If he meant it he’d have canceled the speech

Yesterday, at the AIPAC Conference, Prime Minister Benjamin Netanyahu said he “does not mean to inject Israel into American politics” and that “the last thing I would want is for Israel to be part of American politics.”

If he meant it, he would cancel his speech to Congress today.

Netanyahu imagines himself to be a latter-day Winston Churchill, valiantly appearing before Congress on behalf of his country to confront a common enemy. But Churchill never fought the White House from the podium of a joint session of Congress, nor did he turn his country into a political football as a result of his actions.

Let me be clear: there is no daylight between right and left in Israel on the threat of a nuclear Iran. Iran will not be permitted to become a nuclear, or even a nuclear-threshold, state. That will be the policy of a Herzog government just as it has been the policy of the present government.

But Netanyahu, in a fit of political pyromania, has managed to snub the US president and has insisted on addressing the Republican-controlled Congress over the objections of the White House. The US National Security Advisor has called Netanyahu’s efforts “destructive to the fabric” of the US-Israel relationship. Let alone his overt campaigning for the President’s opponent, Mitt Romney, in the 2012 election, which belies his claims today at AIPAC about not wanting to interfere in American politics. He has done nothing but.

You cannot stop the Iranian push for nuclear weapons by torching our strategic alliance with the Americans. The target is Tehran, not Washington. Ironically, Netanyahu has managed to not only not improve our prospects of preventing Iran from going nuclear; he has in fact achieved the exact opposite. He has introduced an undeniable rift between Washington and Jerusalem, and this has only strengthened Tehran’s hand.

Nobody doubts the timing and manner of arranging Netanyahu’s speech to Congress is anything other than electioneering. He proved it just the other day, when the comptroller’s damning report on the housing crisis came out. Netanyahu’s response was to post a tweet that said, essentially, “Yes – but Iran.” Netanyahu knows that on virtually every domestic issue, he is electorally weak, and if he can just frighten the Israeli public enough before March 17, he’ll be reelected because he is “Mr Security.” Even if it endangers Israel’s strong bipartisan ties with its closest ally.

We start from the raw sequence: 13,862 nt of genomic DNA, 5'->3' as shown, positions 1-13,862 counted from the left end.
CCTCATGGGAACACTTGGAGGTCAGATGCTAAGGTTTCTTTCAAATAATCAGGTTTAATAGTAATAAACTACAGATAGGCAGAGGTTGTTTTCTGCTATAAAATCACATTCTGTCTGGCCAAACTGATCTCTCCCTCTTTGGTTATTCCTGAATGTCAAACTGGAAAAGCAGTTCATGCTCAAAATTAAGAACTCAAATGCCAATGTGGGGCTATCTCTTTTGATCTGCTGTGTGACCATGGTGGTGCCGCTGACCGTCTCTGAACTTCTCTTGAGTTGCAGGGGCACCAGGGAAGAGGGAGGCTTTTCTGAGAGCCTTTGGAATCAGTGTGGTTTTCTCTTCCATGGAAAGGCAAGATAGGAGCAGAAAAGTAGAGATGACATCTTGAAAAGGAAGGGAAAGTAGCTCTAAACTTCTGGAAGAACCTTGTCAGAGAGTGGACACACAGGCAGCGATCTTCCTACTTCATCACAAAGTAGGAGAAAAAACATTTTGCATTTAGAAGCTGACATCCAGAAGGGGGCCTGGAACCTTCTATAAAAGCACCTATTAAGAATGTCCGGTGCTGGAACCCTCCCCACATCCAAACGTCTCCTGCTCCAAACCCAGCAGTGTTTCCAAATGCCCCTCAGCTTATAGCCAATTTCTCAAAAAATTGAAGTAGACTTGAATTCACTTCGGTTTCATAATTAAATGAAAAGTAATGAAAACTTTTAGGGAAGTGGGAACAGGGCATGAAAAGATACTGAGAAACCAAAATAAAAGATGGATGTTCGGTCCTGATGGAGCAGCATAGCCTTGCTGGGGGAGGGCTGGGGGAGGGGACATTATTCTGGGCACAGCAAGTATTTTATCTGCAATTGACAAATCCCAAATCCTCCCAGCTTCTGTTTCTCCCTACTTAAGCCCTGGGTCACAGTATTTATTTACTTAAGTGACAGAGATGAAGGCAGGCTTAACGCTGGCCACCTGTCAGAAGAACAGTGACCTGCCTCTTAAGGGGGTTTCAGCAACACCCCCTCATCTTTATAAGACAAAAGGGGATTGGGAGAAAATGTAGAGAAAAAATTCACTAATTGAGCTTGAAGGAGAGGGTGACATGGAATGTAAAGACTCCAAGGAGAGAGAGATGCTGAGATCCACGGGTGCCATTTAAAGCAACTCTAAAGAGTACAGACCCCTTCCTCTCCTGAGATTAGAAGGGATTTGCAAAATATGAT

But security requires more than arms and a military background. It also requires a responsible, fearless, and pragmatic government – and a competent prime minister – to command the IDF appropriately, and to utilize diplomacy in conjunction with our military in order to ensure Israel’s security. It requires not just the uncompromising yet judicious use of military force when necessary, but also the deployment of a “diplomatic Iron Dome,” or the construction of a strong network of global alliances to support Israel in this crazy region and against terrorism.

Isaac Herzog will return Israel to this pragmatic, responsible approach to security. This Zionist Union will work to rebuild Israel’s relationship with the United States that Netanyahu has put in jeopardy. Where Netanyahu has left us isolated and alone, the Zionist Union will work to restore Israel’s international reputation. Where Netanyahu has left Israel even more vulnerable to the Iranian nuclear threat, the Zionist Inion will work to rebuild international resolve to pressure Iran and ensure that it doesn’t even come close to becoming a threshold nuclear regime.

About the Author
Eitan Cabel is a member of Knesset in the Labor Party and a candidate in the Zionist Union list for the 2015 Knesset elections.
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